Raising a reader takes on new meaning when you step outside your own home and bring literature and literacy to your hometown. From the very simple (donate books) to the elaborate (build your own Little Free Library), we’ve found six ways that any family can give your town a little lit. Read on to get inspired.
photo: Krissa Corbett Cavouras
1. Build It Up
You’ve seen them popping up in your neighborhood or maybe across town, now you’re ready to take the step and create your own Little Free Library. Click here to get the details on how to make it happen and get inspiration for your own signature set of shelves.
2. Go Mobile
Does your local library have a bookmobile program? If yes, find out about sponsoring the bookmobile to head to a school or local event. You can fundraise for donations, volunteer to help staff or join the library in an outreach program.
Goodwill stores always take donations of books but did you know they also have a book program you can donate to? Check out Goodwill’s BookWorks program whose mission is to bring new or nearly new books to thousands of underprivileged kids. You can donate books directly, donate funds or volunteer as a reader or sorter. Click here to learn more.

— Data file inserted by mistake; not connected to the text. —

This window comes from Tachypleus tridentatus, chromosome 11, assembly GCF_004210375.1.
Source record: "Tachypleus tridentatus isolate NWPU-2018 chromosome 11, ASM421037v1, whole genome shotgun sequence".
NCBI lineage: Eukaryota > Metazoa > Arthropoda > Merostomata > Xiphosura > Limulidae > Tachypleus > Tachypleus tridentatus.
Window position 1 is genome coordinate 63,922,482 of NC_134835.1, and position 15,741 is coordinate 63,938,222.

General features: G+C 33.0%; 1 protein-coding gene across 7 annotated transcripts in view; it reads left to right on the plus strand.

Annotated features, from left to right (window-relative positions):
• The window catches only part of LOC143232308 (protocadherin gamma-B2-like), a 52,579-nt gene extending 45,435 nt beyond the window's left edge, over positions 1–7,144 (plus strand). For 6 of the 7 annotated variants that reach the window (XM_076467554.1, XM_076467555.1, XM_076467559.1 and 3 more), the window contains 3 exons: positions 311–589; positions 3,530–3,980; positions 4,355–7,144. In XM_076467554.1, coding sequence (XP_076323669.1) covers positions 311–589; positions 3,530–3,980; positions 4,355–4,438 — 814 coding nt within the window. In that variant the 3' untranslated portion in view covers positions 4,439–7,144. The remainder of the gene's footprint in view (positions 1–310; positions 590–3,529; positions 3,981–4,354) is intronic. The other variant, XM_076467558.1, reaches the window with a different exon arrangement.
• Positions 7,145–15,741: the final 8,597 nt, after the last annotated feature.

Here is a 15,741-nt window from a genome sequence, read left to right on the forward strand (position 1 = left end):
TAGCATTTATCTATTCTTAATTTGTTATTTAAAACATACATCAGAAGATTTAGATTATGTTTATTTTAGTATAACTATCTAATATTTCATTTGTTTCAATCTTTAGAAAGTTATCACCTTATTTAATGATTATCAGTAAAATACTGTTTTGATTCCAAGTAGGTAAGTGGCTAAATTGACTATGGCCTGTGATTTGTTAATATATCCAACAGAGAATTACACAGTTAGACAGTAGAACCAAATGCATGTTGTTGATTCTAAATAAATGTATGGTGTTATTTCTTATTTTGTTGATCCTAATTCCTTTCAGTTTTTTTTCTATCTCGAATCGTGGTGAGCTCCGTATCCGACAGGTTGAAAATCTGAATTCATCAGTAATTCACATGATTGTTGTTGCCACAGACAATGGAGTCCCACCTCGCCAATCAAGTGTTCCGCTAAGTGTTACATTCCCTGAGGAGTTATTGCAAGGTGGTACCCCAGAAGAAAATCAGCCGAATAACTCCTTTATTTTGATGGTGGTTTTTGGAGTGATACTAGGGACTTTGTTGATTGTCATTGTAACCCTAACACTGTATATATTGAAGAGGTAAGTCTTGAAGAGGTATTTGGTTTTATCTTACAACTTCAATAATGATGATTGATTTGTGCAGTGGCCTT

4. Host It
Host a book drive. Organizations like BookWorks offer tips for doing it or try it for your local school library or local youth program. Nationwide, First Book aims at literacy for all children. Contact a few places to see who needs books and then spread the word! The easiest thing to do is print up cheap flyers (or use email) and give potential donors a window of time (like a month long period) to donate books. Make sure you are clear if you accept new or nearly new books only, and provide guidelines like no torn pages, etc. Then assemble your library’s worth and make your donation. Make sure
5. Gather Together
Start a kid’s book club in your ‘hood. Read our guide on how to do it right and then get to it!
Check with your local chapter of Friends of the Library, the public library in your town and your school library. While they may not need volunteers on the front lines, there are often behind-the-scenes opportunities to pitch in, especially when there are book sales or other events. And pretty much nobody will say no to some clean up help after a big messy kid’s event!
What are your favorite ways to bring literacy and literature to your community? Share your ideas in the comments below!